Objective: To determine whether gastric intramural pH (pHi), an indirect measure of gastric mucosal ischemia, can be used to predict the success of weaning from mechanical ventilation. Gastric mucosal ischemia (and, therefore, acidosis) may develop in patients during unsuccessful attempts to wean them from mechanical ventilation because blood flow from nonvital areas (for example, splanchnic bed) is diverted to meet the increased demands of respiratory muscles.
Design: Cohort study.
Setting: Intensive care unit.
Patients: Twenty-nine patients receiving assisted mechanical ventilation for respiratory failure who were thought by their physicians to be weanable from mechanical ventilation.
Measurements: Simultaneous samples of arterial blood and gastric juice were obtained from patients during assisted mechanical ventilation, as well as during weaning trials. The predictor variable, pHi, was calculated using the following equation: 6.1 + log HCO3/(gastric PCO2 0.0307). The outcome was success or failure of weaning, decided by physicians blinded to the study.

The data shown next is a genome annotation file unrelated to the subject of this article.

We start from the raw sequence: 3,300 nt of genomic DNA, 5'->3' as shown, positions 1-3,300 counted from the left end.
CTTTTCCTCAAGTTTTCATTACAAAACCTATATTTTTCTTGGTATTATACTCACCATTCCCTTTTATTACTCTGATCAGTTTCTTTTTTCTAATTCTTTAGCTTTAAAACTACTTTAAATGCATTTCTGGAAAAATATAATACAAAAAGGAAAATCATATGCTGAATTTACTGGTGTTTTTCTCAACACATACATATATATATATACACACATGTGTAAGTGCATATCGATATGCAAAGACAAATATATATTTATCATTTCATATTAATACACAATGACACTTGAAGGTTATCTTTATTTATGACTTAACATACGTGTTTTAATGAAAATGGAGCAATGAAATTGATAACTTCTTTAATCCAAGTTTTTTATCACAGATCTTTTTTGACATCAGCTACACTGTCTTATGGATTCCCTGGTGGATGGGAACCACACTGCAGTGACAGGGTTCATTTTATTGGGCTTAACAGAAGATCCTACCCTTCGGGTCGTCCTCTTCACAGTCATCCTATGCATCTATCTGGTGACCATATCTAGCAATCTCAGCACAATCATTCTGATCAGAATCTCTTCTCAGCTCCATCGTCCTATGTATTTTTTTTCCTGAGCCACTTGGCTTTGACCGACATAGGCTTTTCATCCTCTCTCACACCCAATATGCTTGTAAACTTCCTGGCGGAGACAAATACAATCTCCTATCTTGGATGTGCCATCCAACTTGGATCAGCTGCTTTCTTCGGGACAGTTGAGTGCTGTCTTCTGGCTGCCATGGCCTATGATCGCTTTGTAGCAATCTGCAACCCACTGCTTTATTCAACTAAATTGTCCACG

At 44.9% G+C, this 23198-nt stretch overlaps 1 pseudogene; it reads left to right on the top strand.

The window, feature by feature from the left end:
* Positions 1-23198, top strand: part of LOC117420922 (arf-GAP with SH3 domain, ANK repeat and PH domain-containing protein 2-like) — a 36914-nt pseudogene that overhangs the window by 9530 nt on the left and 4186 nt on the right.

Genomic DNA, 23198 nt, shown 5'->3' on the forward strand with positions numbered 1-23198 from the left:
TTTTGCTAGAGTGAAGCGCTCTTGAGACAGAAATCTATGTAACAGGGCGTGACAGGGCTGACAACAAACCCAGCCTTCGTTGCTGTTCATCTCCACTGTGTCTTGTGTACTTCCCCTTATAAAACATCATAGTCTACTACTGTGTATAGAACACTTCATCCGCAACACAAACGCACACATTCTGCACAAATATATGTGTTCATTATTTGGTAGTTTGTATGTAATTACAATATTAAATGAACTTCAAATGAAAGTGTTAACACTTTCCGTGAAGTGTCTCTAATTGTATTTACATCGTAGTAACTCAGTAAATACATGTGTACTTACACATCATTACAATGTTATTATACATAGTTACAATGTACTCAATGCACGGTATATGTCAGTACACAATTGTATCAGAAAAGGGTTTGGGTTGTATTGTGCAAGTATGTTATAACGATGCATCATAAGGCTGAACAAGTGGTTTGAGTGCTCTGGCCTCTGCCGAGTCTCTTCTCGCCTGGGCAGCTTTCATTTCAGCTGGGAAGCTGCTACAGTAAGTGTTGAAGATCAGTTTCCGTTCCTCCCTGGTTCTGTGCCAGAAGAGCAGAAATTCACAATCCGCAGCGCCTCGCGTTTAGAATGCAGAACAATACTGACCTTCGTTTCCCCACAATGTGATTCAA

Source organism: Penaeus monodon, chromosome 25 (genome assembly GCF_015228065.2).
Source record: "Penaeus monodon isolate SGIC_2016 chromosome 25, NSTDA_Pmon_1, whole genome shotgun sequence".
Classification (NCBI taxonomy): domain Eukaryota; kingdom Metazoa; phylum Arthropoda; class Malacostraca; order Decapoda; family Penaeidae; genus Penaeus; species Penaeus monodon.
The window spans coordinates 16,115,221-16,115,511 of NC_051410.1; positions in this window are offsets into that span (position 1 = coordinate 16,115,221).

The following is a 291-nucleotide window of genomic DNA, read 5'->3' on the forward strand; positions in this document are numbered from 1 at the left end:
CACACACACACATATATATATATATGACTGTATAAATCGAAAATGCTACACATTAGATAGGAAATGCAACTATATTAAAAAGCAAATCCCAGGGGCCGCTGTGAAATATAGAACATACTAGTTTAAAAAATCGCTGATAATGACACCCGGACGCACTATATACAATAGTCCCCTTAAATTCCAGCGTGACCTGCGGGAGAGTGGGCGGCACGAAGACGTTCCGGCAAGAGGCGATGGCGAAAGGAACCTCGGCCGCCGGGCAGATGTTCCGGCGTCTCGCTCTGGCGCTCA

Results: Patients who could not be weaned from mechanical ventilation had a substantially reduced gastric pHi (7.36 during mechanical ventilation compared with 7.09 during weaning [difference, 0.27; 95% CI, 0.12 to 0.42; P < 0.01]). Patients who were successfully weaned from mechanical ventilation showed no change in pHi (7.45 during mechanical ventilation compared with 7.46 during weaning [difference, 0.01; CI, 0.01 to 0.03; P = 0.29]). The sensitivity and specificity of pHi in predicting weaning success or failure were both 100% (CI, 81 to 100 and 72 to 100, respectively).
Conclusion: Gastrointestinal acidosis may be an early sign of weaning failure. Measurement of pHi, which is simple and rapid, may be of practical value in predicting the likelihood of weaning success or failure during weaning trials.